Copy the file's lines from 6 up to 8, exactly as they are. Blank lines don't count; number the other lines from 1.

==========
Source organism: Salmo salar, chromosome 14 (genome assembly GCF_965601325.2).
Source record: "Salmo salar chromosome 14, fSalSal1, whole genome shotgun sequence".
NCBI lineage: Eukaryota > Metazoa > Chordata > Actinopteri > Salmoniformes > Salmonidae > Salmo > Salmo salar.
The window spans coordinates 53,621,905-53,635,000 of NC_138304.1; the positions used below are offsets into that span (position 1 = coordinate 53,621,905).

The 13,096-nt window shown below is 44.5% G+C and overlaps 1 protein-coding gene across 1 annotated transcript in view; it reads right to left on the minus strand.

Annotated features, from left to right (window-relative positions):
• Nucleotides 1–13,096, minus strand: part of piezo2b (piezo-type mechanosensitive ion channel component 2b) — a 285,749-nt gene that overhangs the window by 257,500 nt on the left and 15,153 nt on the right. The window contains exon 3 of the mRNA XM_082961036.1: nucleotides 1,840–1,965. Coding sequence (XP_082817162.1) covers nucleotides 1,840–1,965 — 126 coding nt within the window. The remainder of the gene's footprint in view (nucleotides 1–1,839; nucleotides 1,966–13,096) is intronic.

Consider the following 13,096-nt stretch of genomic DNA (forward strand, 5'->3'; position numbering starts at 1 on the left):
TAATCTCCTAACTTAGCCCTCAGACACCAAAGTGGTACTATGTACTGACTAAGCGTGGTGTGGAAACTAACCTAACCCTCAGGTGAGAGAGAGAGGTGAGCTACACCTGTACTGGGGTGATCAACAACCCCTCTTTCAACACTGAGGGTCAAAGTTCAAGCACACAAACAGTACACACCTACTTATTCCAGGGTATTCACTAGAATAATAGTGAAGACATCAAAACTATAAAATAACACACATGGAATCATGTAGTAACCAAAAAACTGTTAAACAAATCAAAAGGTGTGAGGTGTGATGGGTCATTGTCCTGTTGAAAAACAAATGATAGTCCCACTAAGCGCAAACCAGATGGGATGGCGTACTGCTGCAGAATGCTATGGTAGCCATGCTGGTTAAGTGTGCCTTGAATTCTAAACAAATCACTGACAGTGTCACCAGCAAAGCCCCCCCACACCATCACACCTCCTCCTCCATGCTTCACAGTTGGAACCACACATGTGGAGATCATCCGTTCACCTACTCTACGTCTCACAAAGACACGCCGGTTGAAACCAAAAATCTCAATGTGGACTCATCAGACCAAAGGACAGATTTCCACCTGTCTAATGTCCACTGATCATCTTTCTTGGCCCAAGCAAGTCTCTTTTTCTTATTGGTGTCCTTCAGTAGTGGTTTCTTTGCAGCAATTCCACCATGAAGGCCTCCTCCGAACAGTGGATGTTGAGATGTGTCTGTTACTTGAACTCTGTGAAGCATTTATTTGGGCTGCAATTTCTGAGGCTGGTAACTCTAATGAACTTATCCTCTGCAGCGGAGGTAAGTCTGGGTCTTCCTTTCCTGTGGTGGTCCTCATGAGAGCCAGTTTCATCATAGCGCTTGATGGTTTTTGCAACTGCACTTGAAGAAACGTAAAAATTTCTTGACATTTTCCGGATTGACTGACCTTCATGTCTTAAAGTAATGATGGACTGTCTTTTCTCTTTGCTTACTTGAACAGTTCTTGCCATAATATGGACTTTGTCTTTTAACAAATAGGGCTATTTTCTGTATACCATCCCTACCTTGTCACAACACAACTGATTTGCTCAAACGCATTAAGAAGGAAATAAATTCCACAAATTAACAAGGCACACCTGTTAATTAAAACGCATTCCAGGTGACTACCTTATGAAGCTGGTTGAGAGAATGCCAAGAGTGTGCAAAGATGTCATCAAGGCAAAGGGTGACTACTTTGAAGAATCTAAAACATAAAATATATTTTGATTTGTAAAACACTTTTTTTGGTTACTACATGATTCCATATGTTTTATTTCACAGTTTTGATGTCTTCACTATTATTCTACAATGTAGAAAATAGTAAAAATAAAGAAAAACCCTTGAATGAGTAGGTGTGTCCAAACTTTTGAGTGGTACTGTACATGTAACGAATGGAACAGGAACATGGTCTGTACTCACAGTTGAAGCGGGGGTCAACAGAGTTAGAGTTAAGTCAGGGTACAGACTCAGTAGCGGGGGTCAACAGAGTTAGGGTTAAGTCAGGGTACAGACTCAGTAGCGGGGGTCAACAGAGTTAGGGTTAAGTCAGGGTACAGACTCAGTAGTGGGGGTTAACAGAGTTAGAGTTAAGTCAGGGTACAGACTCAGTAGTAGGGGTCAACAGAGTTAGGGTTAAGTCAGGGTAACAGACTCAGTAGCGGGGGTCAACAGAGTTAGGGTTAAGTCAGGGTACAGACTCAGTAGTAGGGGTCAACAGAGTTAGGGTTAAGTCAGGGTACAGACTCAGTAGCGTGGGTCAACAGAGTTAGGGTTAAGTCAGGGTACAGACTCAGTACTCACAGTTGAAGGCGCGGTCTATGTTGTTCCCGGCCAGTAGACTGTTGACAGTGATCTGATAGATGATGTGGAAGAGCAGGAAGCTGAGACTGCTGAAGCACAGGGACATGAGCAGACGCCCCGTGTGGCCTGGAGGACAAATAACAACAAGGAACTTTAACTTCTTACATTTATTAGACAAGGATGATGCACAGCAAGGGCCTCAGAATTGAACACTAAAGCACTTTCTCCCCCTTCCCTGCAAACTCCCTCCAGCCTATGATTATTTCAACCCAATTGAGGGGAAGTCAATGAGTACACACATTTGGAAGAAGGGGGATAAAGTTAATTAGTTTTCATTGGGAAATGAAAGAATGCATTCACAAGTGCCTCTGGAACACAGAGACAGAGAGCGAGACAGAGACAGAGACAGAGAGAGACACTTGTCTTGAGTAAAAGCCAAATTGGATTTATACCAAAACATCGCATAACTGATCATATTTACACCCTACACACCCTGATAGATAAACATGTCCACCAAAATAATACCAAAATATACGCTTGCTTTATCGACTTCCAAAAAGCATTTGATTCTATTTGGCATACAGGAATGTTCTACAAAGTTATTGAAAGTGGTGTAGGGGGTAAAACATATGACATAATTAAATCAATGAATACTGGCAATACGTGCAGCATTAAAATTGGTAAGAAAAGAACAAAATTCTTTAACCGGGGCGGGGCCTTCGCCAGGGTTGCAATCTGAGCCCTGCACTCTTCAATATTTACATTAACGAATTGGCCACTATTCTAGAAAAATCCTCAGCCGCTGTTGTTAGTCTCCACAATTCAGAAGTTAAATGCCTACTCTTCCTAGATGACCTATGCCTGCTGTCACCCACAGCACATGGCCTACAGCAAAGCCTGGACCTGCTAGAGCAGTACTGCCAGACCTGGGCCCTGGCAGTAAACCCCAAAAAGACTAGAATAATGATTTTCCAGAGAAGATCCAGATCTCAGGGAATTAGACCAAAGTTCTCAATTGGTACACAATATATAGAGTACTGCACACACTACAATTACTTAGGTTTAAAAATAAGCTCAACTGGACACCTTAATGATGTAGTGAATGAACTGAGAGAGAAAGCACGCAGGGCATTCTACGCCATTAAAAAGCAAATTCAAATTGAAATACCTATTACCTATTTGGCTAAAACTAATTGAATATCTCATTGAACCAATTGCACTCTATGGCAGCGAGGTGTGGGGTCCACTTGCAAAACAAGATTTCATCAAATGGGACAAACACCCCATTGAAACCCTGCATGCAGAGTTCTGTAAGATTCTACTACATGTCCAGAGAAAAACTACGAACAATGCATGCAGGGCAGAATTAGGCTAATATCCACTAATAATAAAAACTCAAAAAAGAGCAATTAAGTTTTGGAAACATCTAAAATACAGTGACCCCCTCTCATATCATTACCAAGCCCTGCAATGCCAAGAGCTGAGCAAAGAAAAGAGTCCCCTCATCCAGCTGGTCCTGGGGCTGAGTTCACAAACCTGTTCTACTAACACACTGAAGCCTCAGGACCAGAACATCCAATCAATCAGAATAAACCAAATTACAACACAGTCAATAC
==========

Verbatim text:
Annotated features, from left to right (window-relative positions):
• Nucleotides 1–13,096, minus strand: part of piezo2b (piezo-type mechanosensitive ion channel component 2b) — a 285,749-nt gene that overhangs the window by 257,500 nt on the left and 15,153 nt on the right. The window contains exon 3 of the mRNA XM_082961036.1: nucleotides 1,840–1,965. Coding sequence (XP_082817162.1) covers nucleotides 1,840–1,965 — 126 coding nt within the window. The remainder of the gene's footprint in view (nucleotides 1–1,839; nucleotides 1,966–13,096) is intronic.

Consider the following 13,096-nt stretch of genomic DNA (forward strand, 5'->3'; position numbering starts at 1 on the left):